Rock Xtreme CT

From the outside, the Rock Xtreme CT is slightly different to the AJP and Evesham, in that it has a considerably nicer looking lid. There is also an option upon purchase to have a lid with “Rock” etched into it. This might sound a little off-putting, but it is actually quite nice.

The differences don’t end there, with more changes on the inside. Like the Evesham, the Rock runs the Intel Pentium M 770 (2.13GHz) processor and like the AJP it has a 1,920 x 1,200 display. The memory installed is 1GB of high quality Corsair goodness. This choice becomes obvious when you look inside the BIOS as there are options for overclocking.

The BIOS is certainly not like that of a desktop board, but gives you options for a 3,6,9,12 or 15 per cent increase in the front side bus, keeping things nice and simple. At 15 per cent this increased the processor from 2.13GHz to 2.45GHz. This is an impressive feature that is rarely seen in a laptop. At high resolutions, gaming performance changed very little. However, at 1,024 x 768, there was a 17 per cent improvement in performance – this is because the CPU tends to be the limiting factor at lower resolutions. This extra processing power may make a difference when running future games as AI becomes more complex.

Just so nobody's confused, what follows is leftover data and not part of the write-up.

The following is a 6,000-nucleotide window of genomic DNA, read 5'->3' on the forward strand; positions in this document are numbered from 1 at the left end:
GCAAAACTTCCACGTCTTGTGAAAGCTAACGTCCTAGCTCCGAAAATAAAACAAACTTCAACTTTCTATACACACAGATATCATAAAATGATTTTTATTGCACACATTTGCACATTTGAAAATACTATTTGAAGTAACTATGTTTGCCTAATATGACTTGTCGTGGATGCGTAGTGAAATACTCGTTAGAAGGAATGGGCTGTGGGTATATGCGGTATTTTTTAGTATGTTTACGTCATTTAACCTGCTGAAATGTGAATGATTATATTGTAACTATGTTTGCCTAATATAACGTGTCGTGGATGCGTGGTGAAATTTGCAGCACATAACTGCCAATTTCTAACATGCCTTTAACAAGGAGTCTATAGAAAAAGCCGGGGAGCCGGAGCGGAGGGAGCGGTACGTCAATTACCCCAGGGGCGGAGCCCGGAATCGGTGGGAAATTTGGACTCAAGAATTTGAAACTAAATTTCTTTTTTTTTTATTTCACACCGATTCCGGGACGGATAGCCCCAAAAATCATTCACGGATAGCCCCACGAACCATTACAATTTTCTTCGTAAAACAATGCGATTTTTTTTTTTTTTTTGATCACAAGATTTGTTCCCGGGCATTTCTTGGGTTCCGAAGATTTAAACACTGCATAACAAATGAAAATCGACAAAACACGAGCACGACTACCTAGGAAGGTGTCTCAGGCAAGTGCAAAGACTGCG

We also took it upon ourselves to see if gaming at 1,920 x 1,200 was a viable option. Using Half Life-2, even with 4x FSAA and 8x AF on we had an average frame rate of 52.8 and it was quite playable. A small drop in image quality to 2x FSAA and 4x AF gave a large increase in frame rates to 70.0. Not only is gaming at this resolution viable, it’s a wonderful experience.

After installing all our benchmark software, Windows was looking a little messy – so we took the opportunity to test out the inbuilt PC Angel recovery system that resides on a 3GB partition of the hard drive. The system was very quick and easy and would be a godsend to those who find the task of re-installing Windows a daunting one.

At £1643.83 inc. VAT this is once again a lot of money, but offers better value than the Evesham. The overclocking feature will make it a big hit among many people, as you are essentially getting a much faster processor for your money. 2.45GHz is well within the grasps of even a poorly fabricated Pentium M and should produce very little extra heat. The downside is the disappointing 60GB PATA hard drive. Although this won’t affect performance much, it will definitely have an adverse affect on the size of your MP3 collection. For only £45, this can be changed to 100GB which is money well spent.

Being the only machine to complete the MobileMark DVD test, this also suggests that Rock’s testing routine is a cut above the rest. All these little differences help to make this machine the best choice out of the three.


Rock has produced an excellent machine at a solid price. Throw in the unique overclocking features for an extra performance boost and the Xtreme CT rises above the competition.

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